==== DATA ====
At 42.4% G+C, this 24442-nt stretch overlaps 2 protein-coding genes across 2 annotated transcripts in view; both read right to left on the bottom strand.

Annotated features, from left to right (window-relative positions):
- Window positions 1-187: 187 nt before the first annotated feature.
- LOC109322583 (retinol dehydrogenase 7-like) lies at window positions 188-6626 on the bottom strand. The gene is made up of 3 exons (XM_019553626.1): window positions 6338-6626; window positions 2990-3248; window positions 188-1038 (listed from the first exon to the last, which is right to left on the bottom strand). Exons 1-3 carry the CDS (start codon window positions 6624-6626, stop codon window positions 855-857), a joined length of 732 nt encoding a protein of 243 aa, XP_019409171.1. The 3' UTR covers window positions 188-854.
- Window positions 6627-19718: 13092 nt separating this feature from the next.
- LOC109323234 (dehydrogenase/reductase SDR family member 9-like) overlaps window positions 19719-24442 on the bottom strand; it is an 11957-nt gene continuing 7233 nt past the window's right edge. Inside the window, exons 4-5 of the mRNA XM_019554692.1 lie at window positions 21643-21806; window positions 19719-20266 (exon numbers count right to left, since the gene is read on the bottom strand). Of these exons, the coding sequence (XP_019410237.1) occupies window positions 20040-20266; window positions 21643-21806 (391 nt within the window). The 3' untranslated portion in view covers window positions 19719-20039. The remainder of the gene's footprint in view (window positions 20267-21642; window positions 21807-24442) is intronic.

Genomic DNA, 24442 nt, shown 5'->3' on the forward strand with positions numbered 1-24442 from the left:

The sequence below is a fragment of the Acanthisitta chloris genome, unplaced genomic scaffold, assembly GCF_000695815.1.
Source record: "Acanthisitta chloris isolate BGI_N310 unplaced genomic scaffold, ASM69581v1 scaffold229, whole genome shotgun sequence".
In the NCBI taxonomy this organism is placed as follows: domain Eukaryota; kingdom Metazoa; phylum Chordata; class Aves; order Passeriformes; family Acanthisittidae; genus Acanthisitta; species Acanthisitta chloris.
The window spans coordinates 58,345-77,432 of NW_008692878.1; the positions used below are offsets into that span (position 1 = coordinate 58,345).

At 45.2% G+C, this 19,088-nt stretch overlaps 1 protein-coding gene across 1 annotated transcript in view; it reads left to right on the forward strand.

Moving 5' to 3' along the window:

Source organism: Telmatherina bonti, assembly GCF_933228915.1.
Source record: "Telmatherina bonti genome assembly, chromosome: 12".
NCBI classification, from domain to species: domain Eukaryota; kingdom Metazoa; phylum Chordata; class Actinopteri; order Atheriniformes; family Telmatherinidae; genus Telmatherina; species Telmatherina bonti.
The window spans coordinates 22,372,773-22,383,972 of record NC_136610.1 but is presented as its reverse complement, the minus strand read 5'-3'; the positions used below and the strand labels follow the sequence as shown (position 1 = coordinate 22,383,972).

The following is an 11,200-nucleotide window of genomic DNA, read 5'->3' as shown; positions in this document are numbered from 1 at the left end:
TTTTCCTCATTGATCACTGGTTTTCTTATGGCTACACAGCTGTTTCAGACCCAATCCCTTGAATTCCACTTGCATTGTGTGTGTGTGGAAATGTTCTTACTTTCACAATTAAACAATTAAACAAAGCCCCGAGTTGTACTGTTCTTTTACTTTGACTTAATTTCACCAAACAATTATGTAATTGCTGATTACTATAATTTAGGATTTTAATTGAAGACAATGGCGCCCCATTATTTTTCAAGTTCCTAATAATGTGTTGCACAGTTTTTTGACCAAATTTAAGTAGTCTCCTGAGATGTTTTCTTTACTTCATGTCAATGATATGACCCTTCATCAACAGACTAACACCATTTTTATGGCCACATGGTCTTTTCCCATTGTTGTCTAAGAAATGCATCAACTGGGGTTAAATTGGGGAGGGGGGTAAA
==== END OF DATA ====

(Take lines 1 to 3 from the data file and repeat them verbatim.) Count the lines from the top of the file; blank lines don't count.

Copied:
At 42.4% G+C, this 24442-nt stretch overlaps 2 protein-coding genes across 2 annotated transcripts in view; both read right to left on the bottom strand.

Annotated features, from left to right (window-relative positions):
- Window positions 1-187: 187 nt before the first annotated feature.